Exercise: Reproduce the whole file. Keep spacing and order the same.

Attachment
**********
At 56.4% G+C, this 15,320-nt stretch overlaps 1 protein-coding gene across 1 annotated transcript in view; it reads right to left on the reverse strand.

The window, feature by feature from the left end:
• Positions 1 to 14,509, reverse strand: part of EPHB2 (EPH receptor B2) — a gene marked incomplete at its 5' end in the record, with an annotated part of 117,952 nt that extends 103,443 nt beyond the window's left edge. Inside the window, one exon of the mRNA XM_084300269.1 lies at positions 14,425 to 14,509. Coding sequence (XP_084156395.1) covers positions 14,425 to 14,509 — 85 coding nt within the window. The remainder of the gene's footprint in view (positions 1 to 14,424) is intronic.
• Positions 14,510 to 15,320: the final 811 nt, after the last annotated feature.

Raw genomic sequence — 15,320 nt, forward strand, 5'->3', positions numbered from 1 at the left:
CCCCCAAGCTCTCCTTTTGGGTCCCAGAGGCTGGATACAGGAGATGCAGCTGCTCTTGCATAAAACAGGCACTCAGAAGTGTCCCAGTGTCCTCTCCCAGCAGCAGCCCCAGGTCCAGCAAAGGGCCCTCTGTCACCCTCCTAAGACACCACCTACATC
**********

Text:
At 56.4% G+C, this 15,320-nt stretch overlaps 1 protein-coding gene across 1 annotated transcript in view; it reads right to left on the reverse strand.

The window, feature by feature from the left end:
• Positions 1 to 14,509, reverse strand: part of EPHB2 (EPH receptor B2) — a gene marked incomplete at its 5' end in the record, with an annotated part of 117,952 nt that extends 103,443 nt beyond the window's left edge. Inside the window, one exon of the mRNA XM_084300269.1 lies at positions 14,425 to 14,509. Coding sequence (XP_084156395.1) covers positions 14,425 to 14,509 — 85 coding nt within the window. The remainder of the gene's footprint in view (positions 1 to 14,424) is intronic.
• Positions 14,510 to 15,320: the final 811 nt, after the last annotated feature.

Raw genomic sequence — 15,320 nt, forward strand, 5'->3', positions numbered from 1 at the left:
CCCCCAAGCTCTCCTTTTGGGTCCCAGAGGCTGGATACAGGAGATGCAGCTGCTCTTGCATAAAACAGGCACTCAGAAGTGTCCCAGTGTCCTCTCCCAGCAGCAGCCCCAGGTCCAGCAAAGGGCCCTCTGTCACCCTCCTAAGACACCACCTACATC